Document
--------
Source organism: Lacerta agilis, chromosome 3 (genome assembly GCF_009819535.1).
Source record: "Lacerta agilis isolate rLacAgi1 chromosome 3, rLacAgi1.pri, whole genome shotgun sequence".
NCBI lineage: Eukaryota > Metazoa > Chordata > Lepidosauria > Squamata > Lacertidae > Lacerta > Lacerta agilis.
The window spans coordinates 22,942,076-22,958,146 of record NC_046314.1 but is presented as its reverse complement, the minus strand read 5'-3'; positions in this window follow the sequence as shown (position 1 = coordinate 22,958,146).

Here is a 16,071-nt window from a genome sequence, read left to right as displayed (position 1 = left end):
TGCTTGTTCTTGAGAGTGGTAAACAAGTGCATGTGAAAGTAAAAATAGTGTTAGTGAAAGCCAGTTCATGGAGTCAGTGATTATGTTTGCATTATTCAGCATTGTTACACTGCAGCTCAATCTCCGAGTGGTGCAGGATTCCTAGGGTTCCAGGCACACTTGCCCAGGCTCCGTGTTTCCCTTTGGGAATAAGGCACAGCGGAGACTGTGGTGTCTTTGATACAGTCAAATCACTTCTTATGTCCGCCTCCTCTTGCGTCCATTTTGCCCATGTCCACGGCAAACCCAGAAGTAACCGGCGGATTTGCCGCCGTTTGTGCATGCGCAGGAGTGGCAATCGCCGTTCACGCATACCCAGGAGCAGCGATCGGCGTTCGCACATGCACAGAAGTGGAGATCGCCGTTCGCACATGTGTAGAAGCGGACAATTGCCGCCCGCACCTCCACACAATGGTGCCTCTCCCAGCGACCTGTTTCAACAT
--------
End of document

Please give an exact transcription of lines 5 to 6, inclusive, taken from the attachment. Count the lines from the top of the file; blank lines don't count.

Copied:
Here is a 16,071-nt window from a genome sequence, read left to right as displayed (position 1 = left end):
TGCTTGTTCTTGAGAGTGGTAAACAAGTGCATGTGAAAGTAAAAATAGTGTTAGTGAAAGCCAGTTCATGGAGTCAGTGATTATGTTTGCATTATTCAGCATTGTTACACTGCAGCTCAATCTCCGAGTGGTGCAGGATTCCTAGGGTTCCAGGCACACTTGCCCAGGCTCCGTGTTTCCCTTTGGGAATAAGGCACAGCGGAGACTGTGGTGTCTTTGATACAGTCAAATCACTTCTTATGTCCGCCTCCTCTTGCGTCCATTTTGCCCATGTCCACGGCAAACCCAGAAGTAACCGGCGGATTTGCCGCCGTTTGTGCATGCGCAGGAGTGGCAATCGCCGTTCACGCATACCCAGGAGCAGCGATCGGCGTTCGCACATGCACAGAAGTGGAGATCGCCGTTCGCACATGTGTAGAAGCGGACAATTGCCGCCCGCACCTCCACACAATGGTGCCTCTCCCAGCGACCTGTTTCAACAT